‘Life went on, though. I had to face it.’ (Gomm, pp.143)
As we continue from part one, Amy told us of conscription coming into place. This leads us to the next part of her memories of World War one. The world still had to keep turning and in Amy’s words ‘Keep the home fires burning.’ (Gomm, pp.140) Amy wanted to get an office job because that was what earnt one of the highest wages, however her father believed women’s jobs should only be those of the domesticated type.
‘Shopping in town one day, I noticed a queue at Sainsbury’s in High street. Nobody, then, disregarded queues. It might be they had sugar or margarine; perhaps even butter. But that wasn’t likely.’ (Gomm, pp.132)
It turned out that this queue was in fact a job opening, to become a junior clerk/ cashier. Amy did get this job, however because of her father’s extremely traditional values she was obligated to return to the shop to tell the manager she did not have permission, therefore meaning her job hunt continued. The ‘Keep calm and carry on’ phrase that was so heavily implemented onto the people of Britain, really seems to be the attitude with everyone who did not go away to fight. ‘Conscription was beginning to bite. Men were being called up.’ (Gomm, pp.136) Because men were leaving their everyday jobs to fight for the county, this meant that more openings were becoming available for women. ‘Between 1914 and 1918 an estimated two million women replaced men in employment…Even at the time, women from a variety of backgrounds saw in this cataclysmic war a chance to elevate dramatically their economic and social status through radical reform of employment prospects’ (Bourke, 84). Amy and her sisters certainly took advantage of this, with Dorothy getting a job in ‘The Co-op’ in the tailoring and outfitting department. Amy did want this job however, ‘It was a delicate business, selling shirts and underwear to men’ (Gomm, pp.136) and her father deemed Dorothy as the most responsible. This ironic honesty of the past is why Gomm’s memoir has been a pleasure to read throughout, with her personality becoming fonder with every turn of the page.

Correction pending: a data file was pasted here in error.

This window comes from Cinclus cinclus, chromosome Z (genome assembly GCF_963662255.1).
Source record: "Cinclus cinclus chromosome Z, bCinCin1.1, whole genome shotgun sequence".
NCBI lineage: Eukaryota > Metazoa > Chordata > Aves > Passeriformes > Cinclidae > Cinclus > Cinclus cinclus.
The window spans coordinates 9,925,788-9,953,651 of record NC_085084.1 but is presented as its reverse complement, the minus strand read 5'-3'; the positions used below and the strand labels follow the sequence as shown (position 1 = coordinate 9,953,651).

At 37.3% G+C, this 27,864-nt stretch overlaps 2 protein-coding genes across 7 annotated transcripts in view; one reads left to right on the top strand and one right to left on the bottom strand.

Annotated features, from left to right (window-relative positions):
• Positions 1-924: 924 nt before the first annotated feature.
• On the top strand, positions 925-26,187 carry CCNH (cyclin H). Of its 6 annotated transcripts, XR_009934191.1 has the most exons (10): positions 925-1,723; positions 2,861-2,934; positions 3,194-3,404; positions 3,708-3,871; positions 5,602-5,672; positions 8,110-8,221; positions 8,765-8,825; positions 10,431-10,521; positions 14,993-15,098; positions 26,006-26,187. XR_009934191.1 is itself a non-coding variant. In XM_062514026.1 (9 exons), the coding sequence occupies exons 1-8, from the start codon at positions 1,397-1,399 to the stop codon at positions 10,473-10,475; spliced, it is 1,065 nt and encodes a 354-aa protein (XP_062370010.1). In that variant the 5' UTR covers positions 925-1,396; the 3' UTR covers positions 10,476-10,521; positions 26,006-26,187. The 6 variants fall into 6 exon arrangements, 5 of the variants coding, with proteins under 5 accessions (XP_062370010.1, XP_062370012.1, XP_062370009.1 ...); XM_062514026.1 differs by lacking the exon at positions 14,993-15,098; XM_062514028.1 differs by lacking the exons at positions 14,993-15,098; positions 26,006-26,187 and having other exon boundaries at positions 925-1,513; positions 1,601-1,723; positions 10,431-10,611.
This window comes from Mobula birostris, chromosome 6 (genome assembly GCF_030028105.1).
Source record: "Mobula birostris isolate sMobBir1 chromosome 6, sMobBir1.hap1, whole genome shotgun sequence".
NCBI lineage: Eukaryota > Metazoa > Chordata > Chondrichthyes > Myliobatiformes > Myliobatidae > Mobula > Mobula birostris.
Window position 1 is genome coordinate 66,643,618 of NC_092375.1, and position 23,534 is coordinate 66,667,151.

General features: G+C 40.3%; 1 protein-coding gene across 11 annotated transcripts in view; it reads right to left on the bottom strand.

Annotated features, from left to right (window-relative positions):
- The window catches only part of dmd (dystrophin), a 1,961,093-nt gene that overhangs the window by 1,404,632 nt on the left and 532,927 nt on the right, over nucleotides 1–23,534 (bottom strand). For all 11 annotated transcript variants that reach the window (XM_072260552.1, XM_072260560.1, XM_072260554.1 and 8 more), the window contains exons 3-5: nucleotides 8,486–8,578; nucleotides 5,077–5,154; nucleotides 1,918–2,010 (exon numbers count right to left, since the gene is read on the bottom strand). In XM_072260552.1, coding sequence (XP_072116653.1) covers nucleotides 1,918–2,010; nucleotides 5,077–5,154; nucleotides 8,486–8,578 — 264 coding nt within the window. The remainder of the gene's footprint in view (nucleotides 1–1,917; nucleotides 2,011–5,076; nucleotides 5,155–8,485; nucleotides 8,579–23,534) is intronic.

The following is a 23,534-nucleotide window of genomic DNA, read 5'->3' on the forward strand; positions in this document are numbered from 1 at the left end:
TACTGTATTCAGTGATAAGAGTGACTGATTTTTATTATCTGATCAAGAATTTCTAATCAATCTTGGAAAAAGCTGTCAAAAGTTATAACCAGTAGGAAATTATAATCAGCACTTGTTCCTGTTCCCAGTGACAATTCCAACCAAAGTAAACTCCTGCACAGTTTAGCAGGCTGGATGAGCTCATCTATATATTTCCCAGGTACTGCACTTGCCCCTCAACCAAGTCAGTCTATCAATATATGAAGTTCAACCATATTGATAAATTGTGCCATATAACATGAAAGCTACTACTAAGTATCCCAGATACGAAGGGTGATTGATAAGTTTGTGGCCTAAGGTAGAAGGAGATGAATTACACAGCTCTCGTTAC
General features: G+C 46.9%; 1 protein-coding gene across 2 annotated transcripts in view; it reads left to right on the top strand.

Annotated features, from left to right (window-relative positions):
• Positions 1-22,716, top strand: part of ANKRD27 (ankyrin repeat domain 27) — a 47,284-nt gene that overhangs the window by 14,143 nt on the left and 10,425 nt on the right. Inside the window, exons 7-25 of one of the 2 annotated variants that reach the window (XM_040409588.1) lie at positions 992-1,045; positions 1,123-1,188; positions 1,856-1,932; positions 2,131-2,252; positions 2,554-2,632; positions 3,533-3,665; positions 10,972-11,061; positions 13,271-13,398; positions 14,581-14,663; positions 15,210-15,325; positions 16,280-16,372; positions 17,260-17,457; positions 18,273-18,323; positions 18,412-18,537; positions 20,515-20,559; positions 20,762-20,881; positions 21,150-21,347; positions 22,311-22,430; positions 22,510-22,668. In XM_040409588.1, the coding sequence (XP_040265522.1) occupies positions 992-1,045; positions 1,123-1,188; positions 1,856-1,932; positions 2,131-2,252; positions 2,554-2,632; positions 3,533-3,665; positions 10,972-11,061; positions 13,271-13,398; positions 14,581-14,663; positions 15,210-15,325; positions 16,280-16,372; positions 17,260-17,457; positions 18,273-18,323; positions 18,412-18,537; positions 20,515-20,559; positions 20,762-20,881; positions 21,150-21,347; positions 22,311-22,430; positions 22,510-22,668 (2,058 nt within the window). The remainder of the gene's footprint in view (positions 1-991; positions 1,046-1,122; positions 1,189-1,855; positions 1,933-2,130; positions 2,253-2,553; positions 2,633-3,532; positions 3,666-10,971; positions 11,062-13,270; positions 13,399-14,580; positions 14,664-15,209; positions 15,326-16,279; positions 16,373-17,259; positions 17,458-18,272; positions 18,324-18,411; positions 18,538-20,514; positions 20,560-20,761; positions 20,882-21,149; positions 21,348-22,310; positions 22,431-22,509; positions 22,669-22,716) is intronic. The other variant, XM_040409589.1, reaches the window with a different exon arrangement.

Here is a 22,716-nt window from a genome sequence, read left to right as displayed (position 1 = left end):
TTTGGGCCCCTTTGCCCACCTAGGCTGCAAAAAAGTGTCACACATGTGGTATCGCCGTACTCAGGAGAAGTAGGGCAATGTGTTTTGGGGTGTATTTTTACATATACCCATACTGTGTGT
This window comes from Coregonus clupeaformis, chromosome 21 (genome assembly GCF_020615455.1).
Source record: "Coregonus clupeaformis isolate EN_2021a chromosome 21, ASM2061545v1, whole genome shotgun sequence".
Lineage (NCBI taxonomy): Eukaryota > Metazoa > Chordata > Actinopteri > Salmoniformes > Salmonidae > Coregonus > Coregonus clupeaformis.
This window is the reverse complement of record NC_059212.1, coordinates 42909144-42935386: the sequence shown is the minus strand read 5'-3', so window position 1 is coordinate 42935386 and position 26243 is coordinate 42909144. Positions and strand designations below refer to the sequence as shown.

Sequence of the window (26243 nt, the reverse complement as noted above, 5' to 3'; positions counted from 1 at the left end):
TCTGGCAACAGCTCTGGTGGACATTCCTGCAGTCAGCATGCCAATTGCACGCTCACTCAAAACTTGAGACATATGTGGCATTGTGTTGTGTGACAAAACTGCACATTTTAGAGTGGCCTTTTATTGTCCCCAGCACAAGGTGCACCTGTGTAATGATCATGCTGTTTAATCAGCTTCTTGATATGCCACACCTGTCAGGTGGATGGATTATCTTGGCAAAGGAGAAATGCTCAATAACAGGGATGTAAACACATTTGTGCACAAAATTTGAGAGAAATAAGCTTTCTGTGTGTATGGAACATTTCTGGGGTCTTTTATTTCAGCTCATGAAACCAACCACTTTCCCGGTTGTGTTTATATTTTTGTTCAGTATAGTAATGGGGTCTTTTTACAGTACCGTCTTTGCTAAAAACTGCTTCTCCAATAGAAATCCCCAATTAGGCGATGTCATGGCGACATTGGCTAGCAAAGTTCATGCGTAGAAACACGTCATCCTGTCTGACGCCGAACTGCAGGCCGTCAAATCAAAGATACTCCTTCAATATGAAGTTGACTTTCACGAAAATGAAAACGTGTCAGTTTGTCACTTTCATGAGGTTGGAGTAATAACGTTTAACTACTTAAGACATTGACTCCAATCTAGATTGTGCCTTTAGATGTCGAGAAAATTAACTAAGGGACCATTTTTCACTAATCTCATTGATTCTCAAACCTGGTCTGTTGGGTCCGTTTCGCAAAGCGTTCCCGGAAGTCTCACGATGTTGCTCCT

Although women did replace men in the workplace, Amy admits that ‘You still had to ‘know somebody’, even at that stage of the war.’ (Gomm, pp.139) Amy is very reflective about the war, and almost appears to view it in stages perhaps why it is easy for her to recall her memories and retell them like a story. ‘Dawson coins the term ‘composure’ to describe this process through which stories of the personal past are fashioned. It refers to the use of narrative in order to create a past which can be lived with ‘in relative psychic comfort.’ (Roper, 183)